“I can’t believe I’m still working for this company,” said Tanya Hennigan, a 31-year-old graphic designer from New York.

“This was the first time I was able to come back and see it work and to be a part of it.”

Hennig was part of a small team that designed green kid projects for kids.

The kids are encouraged to use their imaginations and creativity to craft their own crafts and make something unique with their materials.

Hennigans father is a certified organic farmworker and a small business owner in New York City.

Henna’s mother works in retail and her father is an environmental activist.

“My father worked with kids in his day jobs, but he never had the time to help them do it, and he never thought he could,” Hennigs father, Anthony, said.

“And I was going to do it for him.”

Henna and Anthony both had the opportunity to be part of the Green Kid Crafts team that created a Christmas tree.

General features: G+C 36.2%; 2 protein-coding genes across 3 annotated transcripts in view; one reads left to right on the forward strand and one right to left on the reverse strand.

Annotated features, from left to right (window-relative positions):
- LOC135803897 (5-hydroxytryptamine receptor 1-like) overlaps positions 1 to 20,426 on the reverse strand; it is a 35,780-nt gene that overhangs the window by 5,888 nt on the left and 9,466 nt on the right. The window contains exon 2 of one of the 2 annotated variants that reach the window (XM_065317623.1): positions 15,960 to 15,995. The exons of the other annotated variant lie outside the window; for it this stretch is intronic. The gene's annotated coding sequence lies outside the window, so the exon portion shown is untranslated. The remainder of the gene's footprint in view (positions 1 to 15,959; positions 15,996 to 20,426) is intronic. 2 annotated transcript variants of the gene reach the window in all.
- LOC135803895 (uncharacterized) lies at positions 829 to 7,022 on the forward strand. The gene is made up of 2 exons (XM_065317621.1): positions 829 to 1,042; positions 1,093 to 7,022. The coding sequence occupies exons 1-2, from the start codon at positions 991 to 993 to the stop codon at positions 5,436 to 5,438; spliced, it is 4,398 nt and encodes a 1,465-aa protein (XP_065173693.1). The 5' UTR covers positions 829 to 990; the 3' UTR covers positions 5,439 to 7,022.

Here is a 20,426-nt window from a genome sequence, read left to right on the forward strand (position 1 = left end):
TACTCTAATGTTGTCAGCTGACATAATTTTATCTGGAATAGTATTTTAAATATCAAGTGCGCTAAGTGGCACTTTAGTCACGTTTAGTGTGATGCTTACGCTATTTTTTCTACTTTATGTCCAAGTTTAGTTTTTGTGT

The tree is now a Christmas ornament and a holiday decoration at the Henniens home in Queens.

“We have so many amazing children who have so much talent,” Anthony said.

In addition to the kids crafts, Henniks father works as a chef and her mother is a pastry chef at a popular restaurant in the New York area.

Hynagans mother also works as an elementary school teacher in the United States.

She is the first immigrant to teach English as a second language.

“I always wanted to make a living in the arts, but I always wanted my kids to have the opportunity so I could teach them,” Hynags mother said.

After being selected as the winner of the annual Green Kid Competition, the Hynaghans are planning to bring their tree to their hometown of New York in December.

“That tree will go up in January, and we will have our wedding reception in February,” Hernagans father said.

The Green Kid competition was started in 2013 to encourage kids to take part in creative and artistic endeavors that support the environment.

The competition, which is open to kids ages 6 to 12, allows parents and teachers to nominate their favorite projects.

The winner of each year’s contest is awarded $100 to purchase a handmade project.

The Hynaga family said they plan to make more green kid craft projects this year.

“If I have to be one of those kids who can’t make a gift, I can’t,” Anthony Hynagan said.